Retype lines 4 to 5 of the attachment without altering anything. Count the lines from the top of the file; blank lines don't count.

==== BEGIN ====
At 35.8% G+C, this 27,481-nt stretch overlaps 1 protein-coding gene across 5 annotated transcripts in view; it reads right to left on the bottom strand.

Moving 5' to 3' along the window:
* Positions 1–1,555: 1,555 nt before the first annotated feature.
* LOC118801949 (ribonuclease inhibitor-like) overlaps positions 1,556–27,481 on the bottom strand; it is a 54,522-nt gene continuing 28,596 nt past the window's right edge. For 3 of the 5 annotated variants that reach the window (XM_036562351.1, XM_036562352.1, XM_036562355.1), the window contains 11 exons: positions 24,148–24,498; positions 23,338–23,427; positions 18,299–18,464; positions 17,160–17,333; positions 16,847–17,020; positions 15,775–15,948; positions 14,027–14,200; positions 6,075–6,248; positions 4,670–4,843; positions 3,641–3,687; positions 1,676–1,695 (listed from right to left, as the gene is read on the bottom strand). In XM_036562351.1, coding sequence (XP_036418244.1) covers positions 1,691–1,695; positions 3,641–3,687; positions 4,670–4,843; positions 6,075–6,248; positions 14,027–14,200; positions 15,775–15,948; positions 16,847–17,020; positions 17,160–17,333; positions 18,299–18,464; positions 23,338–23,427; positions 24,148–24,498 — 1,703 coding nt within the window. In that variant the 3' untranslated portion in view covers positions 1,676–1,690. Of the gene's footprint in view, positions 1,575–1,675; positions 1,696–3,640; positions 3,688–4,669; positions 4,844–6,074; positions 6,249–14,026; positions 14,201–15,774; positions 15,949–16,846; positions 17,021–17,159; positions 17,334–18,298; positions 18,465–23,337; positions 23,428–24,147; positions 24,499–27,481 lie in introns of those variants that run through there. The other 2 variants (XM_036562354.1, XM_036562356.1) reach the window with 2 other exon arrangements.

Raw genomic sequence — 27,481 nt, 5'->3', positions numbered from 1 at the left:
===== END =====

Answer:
* LOC118801949 (ribonuclease inhibitor-like) overlaps positions 1,556–27,481 on the bottom strand; it is a 54,522-nt gene continuing 28,596 nt past the window's right edge. For 3 of the 5 annotated variants that reach the window (XM_036562351.1, XM_036562352.1, XM_036562355.1), the window contains 11 exons: positions 24,148–24,498; positions 23,338–23,427; positions 18,299–18,464; positions 17,160–17,333; positions 16,847–17,020; positions 15,775–15,948; positions 14,027–14,200; positions 6,075–6,248; positions 4,670–4,843; positions 3,641–3,687; positions 1,676–1,695 (listed from right to left, as the gene is read on the bottom strand). In XM_036562351.1, coding sequence (XP_036418244.1) covers positions 1,691–1,695; positions 3,641–3,687; positions 4,670–4,843; positions 6,075–6,248; positions 14,027–14,200; positions 15,775–15,948; positions 16,847–17,020; positions 17,160–17,333; positions 18,299–18,464; positions 23,338–23,427; positions 24,148–24,498 — 1,703 coding nt within the window. In that variant the 3' untranslated portion in view covers positions 1,676–1,690. Of the gene's footprint in view, positions 1,575–1,675; positions 1,696–3,640; positions 3,688–4,669; positions 4,844–6,074; positions 6,249–14,026; positions 14,201–15,774; positions 15,949–16,846; positions 17,021–17,159; positions 17,334–18,298; positions 18,465–23,337; positions 23,428–24,147; positions 24,499–27,481 lie in introns of those variants that run through there. The other 2 variants (XM_036562354.1, XM_036562356.1) reach the window with 2 other exon arrangements.

Raw genomic sequence — 27,481 nt, 5'->3', positions numbered from 1 at the left: